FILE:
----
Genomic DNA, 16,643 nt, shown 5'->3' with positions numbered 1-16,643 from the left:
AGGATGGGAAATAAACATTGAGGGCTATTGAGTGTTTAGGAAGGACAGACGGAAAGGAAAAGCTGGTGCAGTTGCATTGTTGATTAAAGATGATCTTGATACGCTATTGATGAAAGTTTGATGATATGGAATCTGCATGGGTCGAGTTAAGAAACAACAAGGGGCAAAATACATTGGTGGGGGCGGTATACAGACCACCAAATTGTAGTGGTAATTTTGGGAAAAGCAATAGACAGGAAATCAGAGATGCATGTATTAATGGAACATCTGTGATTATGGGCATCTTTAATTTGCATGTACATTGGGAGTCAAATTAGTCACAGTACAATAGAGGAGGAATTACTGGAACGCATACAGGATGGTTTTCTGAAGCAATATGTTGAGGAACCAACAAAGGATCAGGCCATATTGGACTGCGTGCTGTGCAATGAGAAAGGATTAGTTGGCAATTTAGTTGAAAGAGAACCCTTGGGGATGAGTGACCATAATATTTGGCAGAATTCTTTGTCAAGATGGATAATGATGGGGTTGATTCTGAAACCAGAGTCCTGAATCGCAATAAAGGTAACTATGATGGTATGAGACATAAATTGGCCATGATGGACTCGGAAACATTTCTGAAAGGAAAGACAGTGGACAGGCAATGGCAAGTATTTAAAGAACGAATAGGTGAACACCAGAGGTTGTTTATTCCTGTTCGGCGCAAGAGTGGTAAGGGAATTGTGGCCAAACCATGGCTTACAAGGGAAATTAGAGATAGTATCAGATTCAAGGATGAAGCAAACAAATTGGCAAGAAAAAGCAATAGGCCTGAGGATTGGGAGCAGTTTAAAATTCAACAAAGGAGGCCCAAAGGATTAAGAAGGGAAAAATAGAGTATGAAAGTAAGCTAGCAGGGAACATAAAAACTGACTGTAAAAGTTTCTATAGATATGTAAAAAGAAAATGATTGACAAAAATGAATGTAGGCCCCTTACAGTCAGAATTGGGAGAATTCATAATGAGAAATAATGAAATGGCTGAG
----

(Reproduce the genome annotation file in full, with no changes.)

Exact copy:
Genomic DNA, 16,643 nt, shown 5'->3' with positions numbered 1-16,643 from the left:
AGGATGGGAAATAAACATTGAGGGCTATTGAGTGTTTAGGAAGGACAGACGGAAAGGAAAAGCTGGTGCAGTTGCATTGTTGATTAAAGATGATCTTGATACGCTATTGATGAAAGTTTGATGATATGGAATCTGCATGGGTCGAGTTAAGAAACAACAAGGGGCAAAATACATTGGTGGGGGCGGTATACAGACCACCAAATTGTAGTGGTAATTTTGGGAAAAGCAATAGACAGGAAATCAGAGATGCATGTATTAATGGAACATCTGTGATTATGGGCATCTTTAATTTGCATGTACATTGGGAGTCAAATTAGTCACAGTACAATAGAGGAGGAATTACTGGAACGCATACAGGATGGTTTTCTGAAGCAATATGTTGAGGAACCAACAAAGGATCAGGCCATATTGGACTGCGTGCTGTGCAATGAGAAAGGATTAGTTGGCAATTTAGTTGAAAGAGAACCCTTGGGGATGAGTGACCATAATATTTGGCAGAATTCTTTGTCAAGATGGATAATGATGGGGTTGATTCTGAAACCAGAGTCCTGAATCGCAATAAAGGTAACTATGATGGTATGAGACATAAATTGGCCATGATGGACTCGGAAACATTTCTGAAAGGAAAGACAGTGGACAGGCAATGGCAAGTATTTAAAGAACGAATAGGTGAACACCAGAGGTTGTTTATTCCTGTTCGGCGCAAGAGTGGTAAGGGAATTGTGGCCAAACCATGGCTTACAAGGGAAATTAGAGATAGTATCAGATTCAAGGATGAAGCAAACAAATTGGCAAGAAAAAGCAATAGGCCTGAGGATTGGGAGCAGTTTAAAATTCAACAAAGGAGGCCCAAAGGATTAAGAAGGGAAAAATAGAGTATGAAAGTAAGCTAGCAGGGAACATAAAAACTGACTGTAAAAGTTTCTATAGATATGTAAAAAGAAAATGATTGACAAAAATGAATGTAGGCCCCTTACAGTCAGAATTGGGAGAATTCATAATGAGAAATAATGAAATGGCTGAG